Why are salmon and steelhead dying in the shared marine waters of British Columbia and Washington State and why does it matter?
In this What’s Up interview Executive Director of Long Live the Kings (http://www.lltk.org/ ) Jacques White talks with BCB Host Sonia Scaer about how federal and state agencies, tribes, academia and nonprofits from the US and Canada are working together to solve the biggest mystery impacting salmon recovery and sustainable fisheries.
The Salish Sea―encompassing Puget Sound, the Strait of Georgia, and the Strait of Juan de Fuca―supports all seven species of Pacific salmon. Of these salmon, Chinook, coho, and steelhead have experienced tenfold declines in survival during the marine phase of their lifecycle, and their total abundance remains well below what it was 30 years ago. Historically, our collective understanding of what drives salmon and steelhead survival in saltwater has been extremely limited.
For the last 20 years, Jacques has worked on critical conservation issues in the Pacific Northwest and has focused on being a catalyst for improved health of salmon and the ecosystems they share with people.
Jacques will be speaking on “The Salish Sea Marine Survival Project: wild salmon and steelhead recovery in Puget Sound”at Bainbridge Open Mic Science, 8 pm on Tuesday June 6 at the Treehouse Café.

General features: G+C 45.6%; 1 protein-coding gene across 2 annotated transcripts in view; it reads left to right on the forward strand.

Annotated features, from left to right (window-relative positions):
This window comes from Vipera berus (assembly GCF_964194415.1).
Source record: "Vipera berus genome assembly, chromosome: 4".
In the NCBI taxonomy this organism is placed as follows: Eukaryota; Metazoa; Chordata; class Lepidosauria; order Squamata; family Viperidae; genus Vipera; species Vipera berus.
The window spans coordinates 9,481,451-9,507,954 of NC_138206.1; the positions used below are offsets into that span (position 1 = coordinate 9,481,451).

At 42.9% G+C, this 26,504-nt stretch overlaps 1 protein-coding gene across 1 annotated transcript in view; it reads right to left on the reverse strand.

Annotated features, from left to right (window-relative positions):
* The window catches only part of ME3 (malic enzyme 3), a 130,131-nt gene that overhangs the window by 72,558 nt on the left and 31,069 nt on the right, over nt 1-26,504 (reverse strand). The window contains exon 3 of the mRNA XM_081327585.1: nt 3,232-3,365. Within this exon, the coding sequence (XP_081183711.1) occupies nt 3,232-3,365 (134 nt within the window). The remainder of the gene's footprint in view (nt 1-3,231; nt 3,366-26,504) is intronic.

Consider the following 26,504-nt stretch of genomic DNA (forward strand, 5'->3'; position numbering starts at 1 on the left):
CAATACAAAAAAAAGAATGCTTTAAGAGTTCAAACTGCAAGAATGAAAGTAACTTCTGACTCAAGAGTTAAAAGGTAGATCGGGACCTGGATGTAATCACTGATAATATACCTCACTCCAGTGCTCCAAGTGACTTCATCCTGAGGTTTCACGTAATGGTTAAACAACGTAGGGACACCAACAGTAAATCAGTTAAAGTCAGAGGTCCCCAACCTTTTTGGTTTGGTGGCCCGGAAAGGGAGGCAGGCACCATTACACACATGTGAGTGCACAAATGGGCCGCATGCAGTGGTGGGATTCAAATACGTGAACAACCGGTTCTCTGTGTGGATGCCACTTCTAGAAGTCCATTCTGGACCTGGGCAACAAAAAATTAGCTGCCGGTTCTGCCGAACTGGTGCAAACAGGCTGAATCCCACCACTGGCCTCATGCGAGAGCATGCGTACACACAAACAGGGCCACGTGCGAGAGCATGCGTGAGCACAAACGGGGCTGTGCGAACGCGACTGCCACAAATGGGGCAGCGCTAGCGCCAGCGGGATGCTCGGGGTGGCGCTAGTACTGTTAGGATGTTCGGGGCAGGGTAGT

The Salish Sea Marine Survival Project (http://marinesurvivalproject.com/ ) is a comprehensive study of the physical, chemical and biological factors impacting salmon survival. With continued support and funding, the project will identify causes and solutions related to low marine survival, which could be the missing link in salmon and steelhead recovery.
Join Jacques at Bainbridge Open Mic Science and learn more about this interesting research and the new technologies used to discover why salmon and steelhead are dying in the combined waters of Puget Sound.
Credits: BCB host: Sonia Scaer; audio editor: Chris Walker; social media publisher: Diane Walker.